Did OLC Rule Americans Have Voluntarily Allowed NSA to Collect Their Communications Domestically?

Some weeks ago, I waded into a discussion between Charlie Savage and Ben Wittes to suggest that a still-secret OLC opinion Ron Wyden mentioned back in January might serve as the basis for collecting US person communications at the phone switches.

In his letter to John Brennan in January asking for a slew of things, Ron Wyden mentioned two opinions that may be the still-secret legal analysis mentioned by Savage.

Third, over two years ago, Senator Feingold and I wrote to the Attorney General regarding two classified opinions from the Justice Department’s Office of Legal Counsel, including an opinion that interprets common commercial service agreements. We asked the Attorney General to declassify both of these opinions, and to revoke the opinion pertaining to commercial service agreements. Last summer, I repeated the request, and noted that the opinion regarding commercial service agreements has direct relevance to ongoing congressional debates regarding cybersecurity legislation. The Justice Department still has not responded to these letters.

The opinions would have to pre-date January 14, 2011, because Feingold and Wyden requested the opinions before that date.

The reason I think the service agreements one may be relevant is because the opinions Ben cites focus on whether government users have given consent for EINSTEIN surveillance; in his article on it Bradbury focuses on whether the government could accomplish something similar with critical infrastructure networks.

I suspect this opinion — whatever question it addresses — makes the case that Americans have given NSA voluntary permission to collect US person communications from certain (I’m not sure which ones) switches.

Whatever it says, though, Ron Wyden just asked for the opinion again.

Over the last few years I have written multiple letters to Attorney General Holder regarding a particular opinion from the Justice Department’s Office of Legal Counsel that interprets common commercial service agreements. I have said that I believe that this opinion is inconsistent with the public’s understanding of the law, and that it needs to be both withdrawn and declassified. Despite multiple follow-ups from my staff I still have not received a response to any of these letters. Can you tell me when I can expect a response?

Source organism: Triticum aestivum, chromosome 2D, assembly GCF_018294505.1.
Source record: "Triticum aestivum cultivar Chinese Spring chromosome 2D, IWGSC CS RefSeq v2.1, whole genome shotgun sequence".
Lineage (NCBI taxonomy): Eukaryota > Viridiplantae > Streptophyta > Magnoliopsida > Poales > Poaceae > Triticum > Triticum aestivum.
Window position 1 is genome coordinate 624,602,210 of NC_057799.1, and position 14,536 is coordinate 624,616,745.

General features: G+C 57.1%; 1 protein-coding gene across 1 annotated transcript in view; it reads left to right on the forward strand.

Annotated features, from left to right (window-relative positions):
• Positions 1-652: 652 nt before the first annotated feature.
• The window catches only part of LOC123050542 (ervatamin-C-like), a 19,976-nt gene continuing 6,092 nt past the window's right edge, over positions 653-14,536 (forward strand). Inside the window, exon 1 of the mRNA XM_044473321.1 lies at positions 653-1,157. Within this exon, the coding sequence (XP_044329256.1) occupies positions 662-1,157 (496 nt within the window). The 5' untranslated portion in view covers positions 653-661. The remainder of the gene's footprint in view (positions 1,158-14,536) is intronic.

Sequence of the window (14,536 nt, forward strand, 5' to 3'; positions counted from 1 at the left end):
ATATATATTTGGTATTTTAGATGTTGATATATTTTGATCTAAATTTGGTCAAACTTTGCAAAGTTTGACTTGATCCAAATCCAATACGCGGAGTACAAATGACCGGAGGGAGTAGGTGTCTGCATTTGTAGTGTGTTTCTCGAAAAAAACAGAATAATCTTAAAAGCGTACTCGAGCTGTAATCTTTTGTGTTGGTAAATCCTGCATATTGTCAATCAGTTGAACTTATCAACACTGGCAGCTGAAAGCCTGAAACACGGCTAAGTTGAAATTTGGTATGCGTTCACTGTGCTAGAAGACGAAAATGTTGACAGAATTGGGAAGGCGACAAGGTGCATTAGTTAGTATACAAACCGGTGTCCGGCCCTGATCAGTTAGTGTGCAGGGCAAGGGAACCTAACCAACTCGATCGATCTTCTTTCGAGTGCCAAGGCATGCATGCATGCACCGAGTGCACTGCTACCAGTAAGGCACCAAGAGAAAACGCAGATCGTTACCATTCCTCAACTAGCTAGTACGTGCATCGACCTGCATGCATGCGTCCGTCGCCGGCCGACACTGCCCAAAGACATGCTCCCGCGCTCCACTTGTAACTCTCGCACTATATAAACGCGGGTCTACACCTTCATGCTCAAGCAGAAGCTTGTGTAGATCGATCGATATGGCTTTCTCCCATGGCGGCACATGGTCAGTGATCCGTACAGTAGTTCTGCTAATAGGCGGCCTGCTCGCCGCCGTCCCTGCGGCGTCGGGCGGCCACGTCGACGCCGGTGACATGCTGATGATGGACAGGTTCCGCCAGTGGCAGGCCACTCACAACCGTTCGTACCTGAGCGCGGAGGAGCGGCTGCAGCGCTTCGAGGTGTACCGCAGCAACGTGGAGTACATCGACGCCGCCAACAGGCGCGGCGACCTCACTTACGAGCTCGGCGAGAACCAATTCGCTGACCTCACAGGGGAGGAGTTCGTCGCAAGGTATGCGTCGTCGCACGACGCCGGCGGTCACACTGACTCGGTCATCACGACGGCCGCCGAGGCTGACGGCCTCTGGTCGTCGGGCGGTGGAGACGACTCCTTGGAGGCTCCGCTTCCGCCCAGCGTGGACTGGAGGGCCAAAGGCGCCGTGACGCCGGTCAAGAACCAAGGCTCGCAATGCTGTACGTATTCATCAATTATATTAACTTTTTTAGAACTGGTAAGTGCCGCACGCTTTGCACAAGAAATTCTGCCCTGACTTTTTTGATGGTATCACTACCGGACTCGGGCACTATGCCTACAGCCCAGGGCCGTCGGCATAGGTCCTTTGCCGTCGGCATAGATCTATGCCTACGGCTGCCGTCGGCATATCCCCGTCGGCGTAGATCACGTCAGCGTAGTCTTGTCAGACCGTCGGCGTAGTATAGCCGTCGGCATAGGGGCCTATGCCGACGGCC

The biggest reason public understanding of the law would matter, after all, is if OLC were interpreting it to reflect voluntary consent for collection of data that the public didn’t realize they had given. And we know NSA wants to — if it is not already — scan communications for malicious code in the name of cybersecurity on critical infrastructure networks the same way it is doing on government networks.

Remember, this is one of 4 questions Wyden would have asked had DiFi allowed an elected Senator to ask questions rather than an NSA apologist to appear. Wyden had apparently alerted Keith Alexander to what those questions were.

Heck, this is even a question aplogist Ben Wittes has expressed an interest in. For once it is his questions, in addition to members of Congress, that are not getting answered.

12 replies
  1. Snoopdido says:

    Aplogist? I think your spellchecker needs a reboot.

    In reading Wyden’s QFR from today’s hearing, I think he makes a mistake in continually limiting his questions to “Did the NSA do this or that?”

    Based on the Snowden material, it seems quite clear that OGA – other government agencies including the CIA, the FBI, and perhaps others are very active participants in rifling through the data that the NSA collects.

    When Wyden limits his questions just to NSA or NSA analysts, he shouldn’t be surprised when gets the least untruthful answer back.